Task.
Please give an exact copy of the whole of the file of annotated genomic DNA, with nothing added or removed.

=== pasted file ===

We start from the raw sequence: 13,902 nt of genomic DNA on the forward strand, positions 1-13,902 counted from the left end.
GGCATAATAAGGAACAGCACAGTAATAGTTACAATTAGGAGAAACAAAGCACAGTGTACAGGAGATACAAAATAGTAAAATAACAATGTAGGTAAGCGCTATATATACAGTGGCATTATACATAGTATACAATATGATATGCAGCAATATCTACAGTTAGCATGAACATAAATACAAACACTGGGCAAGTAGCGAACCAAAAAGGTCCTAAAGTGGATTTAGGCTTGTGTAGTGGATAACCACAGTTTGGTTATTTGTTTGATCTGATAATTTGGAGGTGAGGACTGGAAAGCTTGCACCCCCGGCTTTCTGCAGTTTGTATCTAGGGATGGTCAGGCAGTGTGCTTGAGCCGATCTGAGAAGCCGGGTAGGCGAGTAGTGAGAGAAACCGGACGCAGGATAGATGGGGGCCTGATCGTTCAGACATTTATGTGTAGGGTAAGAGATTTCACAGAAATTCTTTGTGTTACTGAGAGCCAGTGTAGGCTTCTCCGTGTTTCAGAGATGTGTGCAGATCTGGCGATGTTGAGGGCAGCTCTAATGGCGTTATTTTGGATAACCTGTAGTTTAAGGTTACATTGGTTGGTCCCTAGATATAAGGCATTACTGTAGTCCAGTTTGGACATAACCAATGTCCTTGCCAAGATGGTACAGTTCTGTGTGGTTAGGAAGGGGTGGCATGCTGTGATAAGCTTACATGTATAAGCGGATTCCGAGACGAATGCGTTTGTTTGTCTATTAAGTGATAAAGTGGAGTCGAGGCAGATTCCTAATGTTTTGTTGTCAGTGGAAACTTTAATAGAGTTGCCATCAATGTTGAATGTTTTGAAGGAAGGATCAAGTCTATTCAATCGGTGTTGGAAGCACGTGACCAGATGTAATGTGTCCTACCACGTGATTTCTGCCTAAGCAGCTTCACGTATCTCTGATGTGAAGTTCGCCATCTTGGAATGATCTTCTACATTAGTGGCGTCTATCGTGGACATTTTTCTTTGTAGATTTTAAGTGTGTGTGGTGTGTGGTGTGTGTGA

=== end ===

We start from the raw sequence: 13,902 nt of genomic DNA on the forward strand, positions 1-13,902 counted from the left end.
GGCATAATAAGGAACAGCACAGTAATAGTTACAATTAGGAGAAACAAAGCACAGTGTACAGGAGATACAAAATAGTAAAATAACAATGTAGGTAAGCGCTATATATACAGTGGCATTATACATAGTATACAATATGATATGCAGCAATATCTACAGTTAGCATGAACATAAATACAAACACTGGGCAAGTAGCGAACCAAAAAGGTCCTAAAGTGGATTTAGGCTTGTGTAGTGGATAACCACAGTTTGGTTATTTGTTTGATCTGATAATTTGGAGGTGAGGACTGGAAAGCTTGCACCCCCGGCTTTCTGCAGTTTGTATCTAGGGATGGTCAGGCAGTGTGCTTGAGCCGATCTGAGAAGCCGGGTAGGCGAGTAGTGAGAGAAACCGGACGCAGGATAGATGGGGGCCTGATCGTTCAGACATTTATGTGTAGGGTAAGAGATTTCACAGAAATTCTTTGTGTTACTGAGAGCCAGTGTAGGCTTCTCCGTGTTTCAGAGATGTGTGCAGATCTGGCGATGTTGAGGGCAGCTCTAATGGCGTTATTTTGGATAACCTGTAGTTTAAGGTTACATTGGTTGGTCCCTAGATATAAGGCATTACTGTAGTCCAGTTTGGACATAACCAATGTCCTTGCCAAGATGGTACAGTTCTGTGTGGTTAGGAAGGGGTGGCATGCTGTGATAAGCTTACATGTATAAGCGGATTCCGAGACGAATGCGTTTGTTTGTCTATTAAGTGATAAAGTGGAGTCGAGGCAGATTCCTAATGTTTTGTTGTCAGTGGAAACTTTAATAGAGTTGCCATCAATGTTGAATGTTTTGAAGGAAGGATCAAGTCTATTCAATCGGTGTTGGAAGCACGTGACCAGATGTAATGTGTCCTACCACGTGATTTCTGCCTAAGCAGCTTCACGTATCTCTGATGTGAAGTTCGCCATCTTGGAATGATCTTCTACATTAGTGGCGTCTATCGTGGACATTTTTCTTTGTAGATTTTAAGTGTGTGTGGTGTGTGGTGTGTGTGA